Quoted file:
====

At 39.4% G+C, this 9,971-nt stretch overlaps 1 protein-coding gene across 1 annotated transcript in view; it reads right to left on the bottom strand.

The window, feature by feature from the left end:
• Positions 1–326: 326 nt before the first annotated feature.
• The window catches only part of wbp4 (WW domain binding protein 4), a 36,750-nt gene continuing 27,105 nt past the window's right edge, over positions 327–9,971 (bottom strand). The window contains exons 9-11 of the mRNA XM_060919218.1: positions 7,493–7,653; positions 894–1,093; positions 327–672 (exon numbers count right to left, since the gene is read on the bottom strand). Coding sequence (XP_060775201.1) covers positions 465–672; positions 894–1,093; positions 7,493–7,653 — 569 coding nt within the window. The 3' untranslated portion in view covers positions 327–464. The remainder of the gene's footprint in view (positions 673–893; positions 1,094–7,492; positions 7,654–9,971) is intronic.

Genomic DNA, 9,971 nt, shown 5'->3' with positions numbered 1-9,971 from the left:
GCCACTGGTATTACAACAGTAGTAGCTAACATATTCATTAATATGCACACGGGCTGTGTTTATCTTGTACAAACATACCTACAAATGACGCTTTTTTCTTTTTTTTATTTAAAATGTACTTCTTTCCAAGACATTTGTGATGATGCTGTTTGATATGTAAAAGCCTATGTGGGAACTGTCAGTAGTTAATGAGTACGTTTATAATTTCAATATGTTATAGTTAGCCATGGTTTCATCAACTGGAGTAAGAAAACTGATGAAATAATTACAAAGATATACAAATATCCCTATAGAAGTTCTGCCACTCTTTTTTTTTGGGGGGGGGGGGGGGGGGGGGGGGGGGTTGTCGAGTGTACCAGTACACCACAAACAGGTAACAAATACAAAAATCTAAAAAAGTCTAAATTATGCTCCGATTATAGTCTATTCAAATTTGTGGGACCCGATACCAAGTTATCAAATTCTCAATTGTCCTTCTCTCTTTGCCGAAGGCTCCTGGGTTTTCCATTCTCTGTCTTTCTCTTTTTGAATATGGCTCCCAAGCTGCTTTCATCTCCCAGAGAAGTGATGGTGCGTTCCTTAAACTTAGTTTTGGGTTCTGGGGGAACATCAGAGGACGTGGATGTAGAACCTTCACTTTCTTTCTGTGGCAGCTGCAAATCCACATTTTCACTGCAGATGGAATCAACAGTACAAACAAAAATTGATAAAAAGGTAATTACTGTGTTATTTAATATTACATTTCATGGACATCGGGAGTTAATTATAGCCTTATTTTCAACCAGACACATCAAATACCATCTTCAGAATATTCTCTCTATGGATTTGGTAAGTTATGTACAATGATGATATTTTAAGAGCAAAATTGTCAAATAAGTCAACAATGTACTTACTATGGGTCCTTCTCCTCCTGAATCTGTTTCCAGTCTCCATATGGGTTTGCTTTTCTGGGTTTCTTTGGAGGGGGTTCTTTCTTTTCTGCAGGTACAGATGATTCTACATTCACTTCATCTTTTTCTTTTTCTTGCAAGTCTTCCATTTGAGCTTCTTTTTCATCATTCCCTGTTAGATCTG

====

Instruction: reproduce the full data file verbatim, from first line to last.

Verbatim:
At 39.4% G+C, this 9,971-nt stretch overlaps 1 protein-coding gene across 1 annotated transcript in view; it reads right to left on the bottom strand.

The window, feature by feature from the left end:
• Positions 1–326: 326 nt before the first annotated feature.
• The window catches only part of wbp4 (WW domain binding protein 4), a 36,750-nt gene continuing 27,105 nt past the window's right edge, over positions 327–9,971 (bottom strand). The window contains exons 9-11 of the mRNA XM_060919218.1: positions 7,493–7,653; positions 894–1,093; positions 327–672 (exon numbers count right to left, since the gene is read on the bottom strand). Coding sequence (XP_060775201.1) covers positions 465–672; positions 894–1,093; positions 7,493–7,653 — 569 coding nt within the window. The 3' untranslated portion in view covers positions 327–464. The remainder of the gene's footprint in view (positions 673–893; positions 1,094–7,492; positions 7,654–9,971) is intronic.

Genomic DNA, 9,971 nt, shown 5'->3' with positions numbered 1-9,971 from the left:
GCCACTGGTATTACAACAGTAGTAGCTAACATATTCATTAATATGCACACGGGCTGTGTTTATCTTGTACAAACATACCTACAAATGACGCTTTTTTCTTTTTTTTATTTAAAATGTACTTCTTTCCAAGACATTTGTGATGATGCTGTTTGATATGTAAAAGCCTATGTGGGAACTGTCAGTAGTTAATGAGTACGTTTATAATTTCAATATGTTATAGTTAGCCATGGTTTCATCAACTGGAGTAAGAAAACTGATGAAATAATTACAAAGATATACAAATATCCCTATAGAAGTTCTGCCACTCTTTTTTTTTGGGGGGGGGGGGGGGGGGGGGGGGGGGTTGTCGAGTGTACCAGTACACCACAAACAGGTAACAAATACAAAAATCTAAAAAAGTCTAAATTATGCTCCGATTATAGTCTATTCAAATTTGTGGGACCCGATACCAAGTTATCAAATTCTCAATTGTCCTTCTCTCTTTGCCGAAGGCTCCTGGGTTTTCCATTCTCTGTCTTTCTCTTTTTGAATATGGCTCCCAAGCTGCTTTCATCTCCCAGAGAAGTGATGGTGCGTTCCTTAAACTTAGTTTTGGGTTCTGGGGGAACATCAGAGGACGTGGATGTAGAACCTTCACTTTCTTTCTGTGGCAGCTGCAAATCCACATTTTCACTGCAGATGGAATCAACAGTACAAACAAAAATTGATAAAAAGGTAATTACTGTGTTATTTAATATTACATTTCATGGACATCGGGAGTTAATTATAGCCTTATTTTCAACCAGACACATCAAATACCATCTTCAGAATATTCTCTCTATGGATTTGGTAAGTTATGTACAATGATGATATTTTAAGAGCAAAATTGTCAAATAAGTCAACAATGTACTTACTATGGGTCCTTCTCCTCCTGAATCTGTTTCCAGTCTCCATATGGGTTTGCTTTTCTGGGTTTCTTTGGAGGGGGTTCTTTCTTTTCTGCAGGTACAGATGATTCTACATTCACTTCATCTTTTTCTTTTTCTTGCAAGTCTTCCATTTGAGCTTCTTTTTCATCATTCCCTGTTAGATCTG